Hence, interest will be earned on this new, higher amount (\$2,250) instead of the principal amount.

Year 3

Interest: \$5,512.50 × 0.05 = \$275.63

Total amount: \$5,512.50 + \$275.63 = \$5,788.13

At the end of this 3-year period, the investor receives \$5,788.13, considerably more than the return generated by the APR (\$2,750).

Evidently, given that APYs tend to have a higher compounding frequency, the returns an investor should expect to make will be higher than that of APRs, in a given time frame.

Borrowing/Lending On GHOST

On GHOST, all interest rates are represented as yearly APRs, providing a reliable, consistent return for users investing over long time frames.

To view the available lending markets and their respective interest rates, navigate to GHOST.

Upon deciding which token you would like to lend, specify the amount and confirm the transaction via SONAR or KEPLR.

Manage and track your position on the easily accessible and user-friendly GHOST dashboard.

Note

Since GHOST is a decentralized money market, suppliers are covered even if borrowers fail to repay their loans.

Further, all loans are overcollateralized, meaning borrowers can access loans on GHOST with ease without having to fill in lengthy applications for loans or go through strenuous credit checks. It’s truly a win-win.

Article Summary

Whether you are a lender or a borrower, understanding the differences between APR and APY can help you optimize your strategies, maximize returns, and effectively participate within the Kujira ecosystem.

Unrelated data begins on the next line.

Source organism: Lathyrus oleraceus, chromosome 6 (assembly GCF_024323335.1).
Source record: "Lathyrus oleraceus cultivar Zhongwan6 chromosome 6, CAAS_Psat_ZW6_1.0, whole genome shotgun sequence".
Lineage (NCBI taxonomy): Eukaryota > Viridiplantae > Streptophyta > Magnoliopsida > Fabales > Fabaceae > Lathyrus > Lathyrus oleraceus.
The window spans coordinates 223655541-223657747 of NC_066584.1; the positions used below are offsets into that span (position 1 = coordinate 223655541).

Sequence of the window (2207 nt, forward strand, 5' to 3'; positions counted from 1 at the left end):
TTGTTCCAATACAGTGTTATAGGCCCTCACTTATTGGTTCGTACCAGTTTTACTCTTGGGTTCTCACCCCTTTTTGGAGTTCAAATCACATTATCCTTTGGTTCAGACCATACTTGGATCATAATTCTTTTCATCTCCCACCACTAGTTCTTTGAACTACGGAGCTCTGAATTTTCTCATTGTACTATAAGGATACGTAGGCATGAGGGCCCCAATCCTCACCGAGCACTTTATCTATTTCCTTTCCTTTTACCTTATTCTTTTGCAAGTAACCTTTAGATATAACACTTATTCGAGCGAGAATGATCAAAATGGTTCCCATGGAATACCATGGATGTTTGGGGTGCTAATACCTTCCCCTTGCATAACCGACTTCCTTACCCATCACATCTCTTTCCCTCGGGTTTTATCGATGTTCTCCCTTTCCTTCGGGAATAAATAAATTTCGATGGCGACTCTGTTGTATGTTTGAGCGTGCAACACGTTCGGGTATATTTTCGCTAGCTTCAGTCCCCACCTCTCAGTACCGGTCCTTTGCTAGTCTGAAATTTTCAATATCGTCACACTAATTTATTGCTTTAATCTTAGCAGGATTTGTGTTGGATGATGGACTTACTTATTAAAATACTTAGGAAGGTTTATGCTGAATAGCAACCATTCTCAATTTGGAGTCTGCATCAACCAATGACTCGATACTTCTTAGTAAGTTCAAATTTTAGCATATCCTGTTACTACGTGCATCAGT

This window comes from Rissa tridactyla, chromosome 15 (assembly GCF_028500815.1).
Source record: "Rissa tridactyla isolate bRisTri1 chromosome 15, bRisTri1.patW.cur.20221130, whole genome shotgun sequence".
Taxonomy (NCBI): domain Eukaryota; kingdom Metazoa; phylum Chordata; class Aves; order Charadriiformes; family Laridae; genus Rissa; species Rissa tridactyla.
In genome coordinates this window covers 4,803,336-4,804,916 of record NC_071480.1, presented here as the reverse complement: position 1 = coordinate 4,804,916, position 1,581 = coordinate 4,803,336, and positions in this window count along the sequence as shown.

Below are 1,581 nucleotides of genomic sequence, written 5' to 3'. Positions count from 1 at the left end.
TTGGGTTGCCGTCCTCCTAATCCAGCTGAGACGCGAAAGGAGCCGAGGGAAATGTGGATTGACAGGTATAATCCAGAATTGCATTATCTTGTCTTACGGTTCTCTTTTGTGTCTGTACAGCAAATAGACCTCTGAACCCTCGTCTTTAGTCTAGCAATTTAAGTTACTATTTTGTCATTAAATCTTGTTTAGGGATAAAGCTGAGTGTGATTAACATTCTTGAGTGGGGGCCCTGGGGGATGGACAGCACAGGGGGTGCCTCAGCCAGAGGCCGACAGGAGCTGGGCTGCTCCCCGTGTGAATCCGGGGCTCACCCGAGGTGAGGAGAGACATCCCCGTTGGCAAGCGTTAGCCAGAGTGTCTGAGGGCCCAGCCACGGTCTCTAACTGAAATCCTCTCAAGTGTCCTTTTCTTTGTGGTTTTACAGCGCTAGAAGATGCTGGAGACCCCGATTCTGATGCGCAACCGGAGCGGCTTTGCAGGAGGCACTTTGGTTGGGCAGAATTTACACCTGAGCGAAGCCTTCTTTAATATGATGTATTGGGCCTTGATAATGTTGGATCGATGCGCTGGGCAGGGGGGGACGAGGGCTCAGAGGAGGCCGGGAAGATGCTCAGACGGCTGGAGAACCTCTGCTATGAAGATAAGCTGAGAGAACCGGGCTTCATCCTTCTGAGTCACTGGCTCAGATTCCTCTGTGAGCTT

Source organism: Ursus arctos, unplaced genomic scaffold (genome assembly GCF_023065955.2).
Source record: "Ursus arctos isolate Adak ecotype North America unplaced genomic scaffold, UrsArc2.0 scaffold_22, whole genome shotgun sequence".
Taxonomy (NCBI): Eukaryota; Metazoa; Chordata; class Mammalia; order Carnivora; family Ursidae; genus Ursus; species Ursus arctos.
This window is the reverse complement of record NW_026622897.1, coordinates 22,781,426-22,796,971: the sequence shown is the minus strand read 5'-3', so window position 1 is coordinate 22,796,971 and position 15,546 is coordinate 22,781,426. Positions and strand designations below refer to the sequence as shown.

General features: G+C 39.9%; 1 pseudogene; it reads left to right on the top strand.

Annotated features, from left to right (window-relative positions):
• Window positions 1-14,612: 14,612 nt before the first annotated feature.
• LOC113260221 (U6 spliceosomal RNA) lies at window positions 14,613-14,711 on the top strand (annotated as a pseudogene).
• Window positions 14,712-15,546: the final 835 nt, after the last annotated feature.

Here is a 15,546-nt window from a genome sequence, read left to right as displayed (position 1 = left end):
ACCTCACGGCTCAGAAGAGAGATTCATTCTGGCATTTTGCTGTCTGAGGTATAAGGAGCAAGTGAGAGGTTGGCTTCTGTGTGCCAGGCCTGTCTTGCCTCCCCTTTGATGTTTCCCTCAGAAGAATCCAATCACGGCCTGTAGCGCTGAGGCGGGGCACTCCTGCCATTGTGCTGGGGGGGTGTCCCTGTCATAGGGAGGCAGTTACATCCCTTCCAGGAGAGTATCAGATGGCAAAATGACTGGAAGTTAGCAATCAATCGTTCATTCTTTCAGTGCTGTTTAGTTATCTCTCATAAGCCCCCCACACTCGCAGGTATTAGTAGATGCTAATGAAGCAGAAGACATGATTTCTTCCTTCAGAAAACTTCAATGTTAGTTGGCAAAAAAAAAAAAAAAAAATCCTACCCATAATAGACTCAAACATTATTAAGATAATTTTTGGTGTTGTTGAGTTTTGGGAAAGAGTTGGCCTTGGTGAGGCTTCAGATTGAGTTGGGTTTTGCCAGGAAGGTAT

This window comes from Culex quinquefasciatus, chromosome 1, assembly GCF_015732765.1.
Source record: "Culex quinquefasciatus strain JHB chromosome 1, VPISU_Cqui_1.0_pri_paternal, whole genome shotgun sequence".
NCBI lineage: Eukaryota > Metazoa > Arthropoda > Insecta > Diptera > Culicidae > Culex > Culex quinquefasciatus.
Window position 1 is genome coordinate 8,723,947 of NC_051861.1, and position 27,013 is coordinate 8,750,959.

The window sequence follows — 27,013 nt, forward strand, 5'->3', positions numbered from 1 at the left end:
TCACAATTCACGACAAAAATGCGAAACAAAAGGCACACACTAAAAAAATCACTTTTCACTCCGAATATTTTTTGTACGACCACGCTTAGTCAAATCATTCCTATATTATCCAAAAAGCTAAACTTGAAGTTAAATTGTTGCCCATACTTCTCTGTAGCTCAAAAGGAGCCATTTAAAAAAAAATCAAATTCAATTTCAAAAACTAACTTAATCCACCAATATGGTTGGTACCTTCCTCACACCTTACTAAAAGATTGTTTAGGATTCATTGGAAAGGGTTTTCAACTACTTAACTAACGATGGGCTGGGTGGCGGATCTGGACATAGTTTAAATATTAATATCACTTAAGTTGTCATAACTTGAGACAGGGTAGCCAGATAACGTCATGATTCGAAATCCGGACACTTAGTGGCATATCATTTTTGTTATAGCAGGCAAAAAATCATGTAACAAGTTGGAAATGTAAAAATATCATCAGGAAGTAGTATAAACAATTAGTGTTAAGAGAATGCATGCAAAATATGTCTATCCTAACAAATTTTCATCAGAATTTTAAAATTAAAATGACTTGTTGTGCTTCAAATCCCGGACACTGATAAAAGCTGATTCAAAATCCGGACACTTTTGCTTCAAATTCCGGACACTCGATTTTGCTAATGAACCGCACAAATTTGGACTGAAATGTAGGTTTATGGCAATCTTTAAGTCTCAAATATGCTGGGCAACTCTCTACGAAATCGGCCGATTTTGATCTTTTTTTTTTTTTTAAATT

So, to briefly summarize:

APRs

• Investors will accrue interest when lending an asset, in the form of an APR.
• This APR is applied to the principal amount and does not take into account any interest accrued as a result of the loan.
• The APR is a fixed rate over a specified time period (i.e. 1 year).

APYs

• Investors will accrue interest when lending an asset, in the form of an APY.
• This APY is applied to the principal amount, and any interest accrued over the specified time period.
• The higher compounding frequency of APYs results in a higher return on investment when compared to APRs, assuming the principal amount and time period are constant.

GHOST

• Navigate to the GHOST dashboard to view lending markets and the different APRs stated for each asset.
• Navigate your borrowing/lending positions through GHOST, scaling in/out of your positions when necessary.

By now, you should be able to define APRs and APYs, explain the core differences between them, and manage your borrowing/lending positions with ease.

Thanks for reading, and keep an eye on our socials, we’ve got a big week ahead of us!

GHOST: Dashboard

GHOST: Lending Markets

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Kujira Academy is a platform that aims to bridge the gap between young entrepreneurs and Web3, providing them with tangible education and career acceleration opportunities. Built by students, for students. Learn more about the academy and our vision here.

To register your interest and become a student of Kujira Academy, click here.

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Written by Ocelot